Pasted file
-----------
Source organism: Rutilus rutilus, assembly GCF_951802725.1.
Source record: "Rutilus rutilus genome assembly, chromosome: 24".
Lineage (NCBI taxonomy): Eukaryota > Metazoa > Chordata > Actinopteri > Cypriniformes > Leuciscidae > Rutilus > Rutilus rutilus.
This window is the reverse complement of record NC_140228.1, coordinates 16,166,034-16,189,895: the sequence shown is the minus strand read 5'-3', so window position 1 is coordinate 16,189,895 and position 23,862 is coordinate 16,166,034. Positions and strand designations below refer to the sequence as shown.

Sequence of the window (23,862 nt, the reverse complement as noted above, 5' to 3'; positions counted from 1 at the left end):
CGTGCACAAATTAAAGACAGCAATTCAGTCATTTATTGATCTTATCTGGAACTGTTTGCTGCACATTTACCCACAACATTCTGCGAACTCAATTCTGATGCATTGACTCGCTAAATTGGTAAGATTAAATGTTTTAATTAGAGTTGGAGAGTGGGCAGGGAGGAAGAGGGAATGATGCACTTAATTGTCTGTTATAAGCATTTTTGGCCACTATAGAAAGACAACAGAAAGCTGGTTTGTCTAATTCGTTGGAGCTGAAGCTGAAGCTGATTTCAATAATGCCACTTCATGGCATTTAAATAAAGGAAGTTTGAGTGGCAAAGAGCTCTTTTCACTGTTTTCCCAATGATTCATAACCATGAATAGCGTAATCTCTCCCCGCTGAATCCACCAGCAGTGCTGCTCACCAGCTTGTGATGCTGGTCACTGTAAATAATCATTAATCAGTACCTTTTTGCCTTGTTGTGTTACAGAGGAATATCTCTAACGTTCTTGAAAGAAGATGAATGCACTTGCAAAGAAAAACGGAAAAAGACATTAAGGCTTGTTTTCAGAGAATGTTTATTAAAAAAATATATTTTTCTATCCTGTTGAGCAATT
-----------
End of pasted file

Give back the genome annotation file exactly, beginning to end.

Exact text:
Source organism: Rutilus rutilus, assembly GCF_951802725.1.
Source record: "Rutilus rutilus genome assembly, chromosome: 24".
Lineage (NCBI taxonomy): Eukaryota > Metazoa > Chordata > Actinopteri > Cypriniformes > Leuciscidae > Rutilus > Rutilus rutilus.
This window is the reverse complement of record NC_140228.1, coordinates 16,166,034-16,189,895: the sequence shown is the minus strand read 5'-3', so window position 1 is coordinate 16,189,895 and position 23,862 is coordinate 16,166,034. Positions and strand designations below refer to the sequence as shown.

Sequence of the window (23,862 nt, the reverse complement as noted above, 5' to 3'; positions counted from 1 at the left end):
CGTGCACAAATTAAAGACAGCAATTCAGTCATTTATTGATCTTATCTGGAACTGTTTGCTGCACATTTACCCACAACATTCTGCGAACTCAATTCTGATGCATTGACTCGCTAAATTGGTAAGATTAAATGTTTTAATTAGAGTTGGAGAGTGGGCAGGGAGGAAGAGGGAATGATGCACTTAATTGTCTGTTATAAGCATTTTTGGCCACTATAGAAAGACAACAGAAAGCTGGTTTGTCTAATTCGTTGGAGCTGAAGCTGAAGCTGATTTCAATAATGCCACTTCATGGCATTTAAATAAAGGAAGTTTGAGTGGCAAAGAGCTCTTTTCACTGTTTTCCCAATGATTCATAACCATGAATAGCGTAATCTCTCCCCGCTGAATCCACCAGCAGTGCTGCTCACCAGCTTGTGATGCTGGTCACTGTAAATAATCATTAATCAGTACCTTTTTGCCTTGTTGTGTTACAGAGGAATATCTCTAACGTTCTTGAAAGAAGATGAATGCACTTGCAAAGAAAAACGGAAAAAGACATTAAGGCTTGTTTTCAGAGAATGTTTATTAAAAAAATATATTTTTCTATCCTGTTGAGCAATT